Public debate continues to rage over new security measures being used on passengers at our nation’s airports. At the center of the controversy are the body scan machines (“naked scanners“) that uses radiation to create naked images of us for security personnel to review. If the passenger refuses the naked body scan then they every part of the body is touched head to toe during a pat down procedure. Following the much publicized “underwear bomber”, the body scans and pat downs are designed to catch contraband even if it’s hidden near a persons genitals. The body scan program is being opposed by the American Pilots Association, Airline CEOs, the Libertarian Party, consumer rights groups, and religious groups. In response, TSA claims the body scan images are never retained, they claim the radiation is minimal and downplay the privacy and religious concerns with being viewed naked at the airport.
As to the first claim of never retaining naked body scan images, we now know that isn’t true. It was recently discovered 35,000 body scan images, stored by U.S. Marshals in Miami, were obtained by a technology blog. Of those 35,000 images,100 naked body scans were posted on the internet. I imaging the thought of seeing yourself naked online does not appeal to most people.
Even if your naked images never make it to the internet, many describe the process of being viewed naked in the airport as humiliating. It was this type of humiliation that led to violence at Miami International Airport in September of this year. A TSA worker in Miami was asked to submit to a body scan to illustrate the use of the machine to fellow coworkers. In the weeks following the body scan demonstration, he was taunted by coworkers about the size of his genitalia. According to the police report, after the taunting became too much to take, the TSA employee beat one of the taunting coworkers in the parking lot with a police baton.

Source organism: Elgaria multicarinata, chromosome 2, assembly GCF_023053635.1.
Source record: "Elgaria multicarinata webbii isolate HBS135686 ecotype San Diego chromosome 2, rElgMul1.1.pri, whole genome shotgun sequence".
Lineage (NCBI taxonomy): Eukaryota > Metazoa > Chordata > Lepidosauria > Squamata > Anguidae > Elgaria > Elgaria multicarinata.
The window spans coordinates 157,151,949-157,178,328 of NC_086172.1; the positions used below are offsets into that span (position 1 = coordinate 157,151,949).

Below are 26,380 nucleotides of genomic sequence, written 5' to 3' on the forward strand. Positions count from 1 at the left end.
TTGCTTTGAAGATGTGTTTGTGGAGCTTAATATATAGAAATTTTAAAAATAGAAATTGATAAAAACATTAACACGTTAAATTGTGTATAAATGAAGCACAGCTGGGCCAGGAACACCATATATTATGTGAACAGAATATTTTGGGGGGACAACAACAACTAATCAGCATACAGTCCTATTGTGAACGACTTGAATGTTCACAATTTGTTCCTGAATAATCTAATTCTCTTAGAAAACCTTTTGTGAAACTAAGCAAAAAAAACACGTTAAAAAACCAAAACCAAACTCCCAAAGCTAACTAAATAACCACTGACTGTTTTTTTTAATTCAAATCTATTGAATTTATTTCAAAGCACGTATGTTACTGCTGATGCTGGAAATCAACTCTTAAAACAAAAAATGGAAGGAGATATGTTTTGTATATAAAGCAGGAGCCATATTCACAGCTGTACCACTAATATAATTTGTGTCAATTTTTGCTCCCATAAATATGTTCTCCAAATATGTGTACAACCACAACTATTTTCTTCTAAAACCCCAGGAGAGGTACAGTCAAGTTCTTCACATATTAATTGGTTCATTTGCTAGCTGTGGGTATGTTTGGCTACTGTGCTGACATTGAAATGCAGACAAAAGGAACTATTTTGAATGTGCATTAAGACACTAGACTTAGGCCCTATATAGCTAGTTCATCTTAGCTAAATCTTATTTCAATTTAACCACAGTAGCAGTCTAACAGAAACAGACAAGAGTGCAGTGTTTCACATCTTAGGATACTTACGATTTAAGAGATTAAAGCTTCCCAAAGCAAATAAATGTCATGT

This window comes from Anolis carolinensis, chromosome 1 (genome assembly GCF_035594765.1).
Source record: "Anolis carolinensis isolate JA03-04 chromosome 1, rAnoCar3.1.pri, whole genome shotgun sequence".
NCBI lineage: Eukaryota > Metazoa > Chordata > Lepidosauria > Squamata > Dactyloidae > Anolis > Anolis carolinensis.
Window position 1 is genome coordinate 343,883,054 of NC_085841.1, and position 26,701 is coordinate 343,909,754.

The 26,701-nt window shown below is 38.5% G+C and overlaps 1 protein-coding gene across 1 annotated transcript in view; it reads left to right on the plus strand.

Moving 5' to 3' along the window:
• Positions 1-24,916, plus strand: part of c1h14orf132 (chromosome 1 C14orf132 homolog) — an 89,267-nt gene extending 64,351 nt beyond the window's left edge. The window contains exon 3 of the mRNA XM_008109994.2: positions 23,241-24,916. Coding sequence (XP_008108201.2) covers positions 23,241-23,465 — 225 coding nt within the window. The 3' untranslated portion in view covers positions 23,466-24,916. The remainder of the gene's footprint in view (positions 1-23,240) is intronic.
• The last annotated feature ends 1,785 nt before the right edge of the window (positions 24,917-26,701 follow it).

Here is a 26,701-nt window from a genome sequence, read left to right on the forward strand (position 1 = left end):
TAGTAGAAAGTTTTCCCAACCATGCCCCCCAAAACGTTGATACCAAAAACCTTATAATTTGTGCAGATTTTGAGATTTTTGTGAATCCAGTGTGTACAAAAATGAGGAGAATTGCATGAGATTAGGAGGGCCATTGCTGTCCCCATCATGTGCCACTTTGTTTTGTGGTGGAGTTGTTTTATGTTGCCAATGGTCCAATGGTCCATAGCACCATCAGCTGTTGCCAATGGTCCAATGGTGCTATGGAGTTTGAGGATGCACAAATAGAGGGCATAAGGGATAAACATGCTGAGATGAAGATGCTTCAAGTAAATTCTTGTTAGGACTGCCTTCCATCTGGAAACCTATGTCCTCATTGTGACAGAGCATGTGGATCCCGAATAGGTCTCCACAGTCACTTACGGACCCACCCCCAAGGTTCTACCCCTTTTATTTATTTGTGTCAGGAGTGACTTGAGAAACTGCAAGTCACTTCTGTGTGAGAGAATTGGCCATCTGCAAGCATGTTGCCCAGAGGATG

It is reported that there have been no independent studies to determine the radiation risks passengers are exposed to by the body scans. Even pregnant women are put through the body scans. From my experience as a personal injury lawyer, doctors almost never order X-rays, CT scans, or other similar tests on pregnant women because of the risks radiation poses to the baby. Personally, I trust medical doctors over government employees. According to a recent government study, pregnant women and children should not be subjected to airport body scans. Reports like this certainly don’t help the TSA’s position.
An organization called EPIC (Electronic Privacy Information Center) has filed a lawsuit to stop the TSA’s use of body scanners pending an independent review of the program. EPIC calls the program “unlawful, invasive, and ineffective” and argues in their suit that the federal agency’s use of full body scans violates the Administrative Procedures Act, the Privacy Act, the Religious Freedom Restoration Act, and the Fourth Amendment.
The legal arguments for and against the use of full body scanners are layed out in the briefs. An interesting read if you have the time, EPIC’s Opening Brief for Petitioners, EPIC’s Emergency Motion for Stay and the government’s Opposition to Emergency Motion for Injunctive Relief. The entire legal challenge may come down to this statement from EPIC’s brief “Respondents have broad authority to undertake screening of travelers at airports in the United States, but such authority is not unbounded.” I hope that is true. I’ve read reports where the newest terrorist plot involves hiding explosives in body cavities. TSA has acknowledged body scans will not detect contraband that has been hidden in that method. If there are no restrictions on the government’s authority to search us if we choose to fly, then based on the current pattern of reacting to each terrorist plot, body cavity searches may be next.